This three-year grant for $18,306.97 will

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    Last SMS sale Dec. 12

    The sale was small, but 70 registered bidders lifted the average price to $2,374 for 133 Show-Me-Select heifers at Fruitland (Mo.) Livestock Auction, Dec. 5.

    “The sale started slow, but bidding wars added mid-sale excitement,” said Erin Larimore, University of Missouri Extension livestock specialist, Jackson, Mo. “There were strong prices the last third of the sale.”

    “Consignors continue to bring top-quality heifers,” she added. “I think consignors were pleased with prices.”

    Eleven consignors brought replacement heifers to the sale. Of the bidders, 32 of

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    Show-Me-Select Heifer program has stood test of time

    Shortly after the recent Missouri Show-Me-Select Bred Heifer Sale in southwest Missouri, a newcomer to the program asked Eldon Cole, a livestock specialist with University of Missouri Extension a question. “What can I do to improve my SMS heifers?”

    “I suspect his question is not unique to him. I’d like to think that any participant in this value-added program for beef cattle aspires to improve the heifers they offer for sale,” said Cole.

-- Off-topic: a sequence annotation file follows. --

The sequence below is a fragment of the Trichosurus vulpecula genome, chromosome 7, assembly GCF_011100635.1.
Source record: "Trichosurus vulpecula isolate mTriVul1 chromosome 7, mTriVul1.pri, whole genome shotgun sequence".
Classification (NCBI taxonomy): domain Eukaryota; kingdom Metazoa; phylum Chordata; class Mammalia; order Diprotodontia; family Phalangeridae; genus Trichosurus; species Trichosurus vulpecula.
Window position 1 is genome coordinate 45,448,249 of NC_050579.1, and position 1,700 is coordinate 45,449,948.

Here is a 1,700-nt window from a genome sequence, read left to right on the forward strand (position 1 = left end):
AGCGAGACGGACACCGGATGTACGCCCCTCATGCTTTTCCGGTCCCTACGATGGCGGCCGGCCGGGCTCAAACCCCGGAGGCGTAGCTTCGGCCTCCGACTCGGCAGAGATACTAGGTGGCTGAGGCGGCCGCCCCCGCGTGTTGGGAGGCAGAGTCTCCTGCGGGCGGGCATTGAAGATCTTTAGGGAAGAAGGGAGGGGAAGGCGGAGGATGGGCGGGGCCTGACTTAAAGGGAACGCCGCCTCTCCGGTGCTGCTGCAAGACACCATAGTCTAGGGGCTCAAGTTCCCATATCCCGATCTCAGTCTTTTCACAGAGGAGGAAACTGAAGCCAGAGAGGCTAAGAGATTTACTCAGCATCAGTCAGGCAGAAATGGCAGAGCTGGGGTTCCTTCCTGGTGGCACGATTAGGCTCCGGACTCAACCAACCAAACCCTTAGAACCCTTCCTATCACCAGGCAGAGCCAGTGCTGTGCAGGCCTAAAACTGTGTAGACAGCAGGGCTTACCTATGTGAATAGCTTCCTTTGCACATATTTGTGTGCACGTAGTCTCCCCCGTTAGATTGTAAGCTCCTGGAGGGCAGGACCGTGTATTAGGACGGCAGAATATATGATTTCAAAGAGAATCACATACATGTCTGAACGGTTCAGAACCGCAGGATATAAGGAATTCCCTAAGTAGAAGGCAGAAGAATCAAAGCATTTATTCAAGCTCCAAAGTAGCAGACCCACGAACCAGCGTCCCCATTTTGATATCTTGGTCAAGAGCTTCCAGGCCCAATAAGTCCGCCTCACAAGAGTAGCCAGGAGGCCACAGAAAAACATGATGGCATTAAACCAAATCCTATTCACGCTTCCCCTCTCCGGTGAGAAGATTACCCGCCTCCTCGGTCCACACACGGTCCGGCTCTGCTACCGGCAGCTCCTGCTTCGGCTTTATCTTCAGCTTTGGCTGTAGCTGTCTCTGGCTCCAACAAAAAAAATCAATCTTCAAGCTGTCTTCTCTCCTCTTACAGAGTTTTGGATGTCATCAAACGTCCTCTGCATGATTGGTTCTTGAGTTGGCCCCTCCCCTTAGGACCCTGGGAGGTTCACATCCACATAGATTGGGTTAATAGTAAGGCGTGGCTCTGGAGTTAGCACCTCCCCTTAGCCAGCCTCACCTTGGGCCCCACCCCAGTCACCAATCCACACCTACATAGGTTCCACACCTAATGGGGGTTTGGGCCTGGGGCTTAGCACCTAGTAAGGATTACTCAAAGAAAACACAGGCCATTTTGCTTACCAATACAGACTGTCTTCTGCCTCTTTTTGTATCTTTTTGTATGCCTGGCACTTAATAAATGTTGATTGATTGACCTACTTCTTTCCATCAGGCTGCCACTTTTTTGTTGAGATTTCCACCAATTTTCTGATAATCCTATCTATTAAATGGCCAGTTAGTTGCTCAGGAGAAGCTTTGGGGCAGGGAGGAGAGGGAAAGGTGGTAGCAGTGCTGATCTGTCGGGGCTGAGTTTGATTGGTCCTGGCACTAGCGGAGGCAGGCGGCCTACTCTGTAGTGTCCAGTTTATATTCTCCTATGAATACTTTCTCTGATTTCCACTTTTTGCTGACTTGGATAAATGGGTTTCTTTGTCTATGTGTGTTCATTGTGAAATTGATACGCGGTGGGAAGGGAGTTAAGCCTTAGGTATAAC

When the Show-Me-Select effort began in 1996 three objectives were set forth. They were: implement

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    USDA commits to help build next generation of farmers and ranchers

    Agriculture Deputy Secretary Krysta Harden announced a commitment by the U.S. Department of Agriculture (USDA) to prioritize $5.6 billion over the next two years within USDA programs and services that serve new and beginning farmers and ranchers. Deputy Secretary Harden also announced a new, tailored web tool designed to connect burgeoning farm entrepreneurs with programs and resources available to help them get started.

    “Today’s announcement is symbolic of the evolution of USDA’s efforts to better serve the next generation of farmers and ranchers. What began seven years ago with the recognition that

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    FB Cut to the Chase

    by Stewart Truelsen

    Noma, one of the world’s best restaurants known for its new Nordic cuisine, will close at the end of next year and reopen on a different site in Copenhagen as an urban farm. Chef René Redzepi says he wants to grow all the produce on his menu. He’s nervous about the decision, and who wouldn’t be? Running a first-class restaurant is risky enough; running a farm is even riskier.

    One would think that with all the advancements in agriculture over the last half century surely

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    Antibiotics in livestock: changes coming

    Any person that has raised farm animals for all or a portion of the family income know of the importance of antibiotics in maintaining the health, well-being, and productivity of our animals.

    “However, like my grandpa used to say, ‘the times they are a changing’. We will continue to be able to use antibiotics to treat our sick animals, but there are going to be some changes,” said Randy Wiedmeier, livestock specialist with University of Missouri Extension.

    In 2012, the Food and Drug Administration (FDA) issued the Guide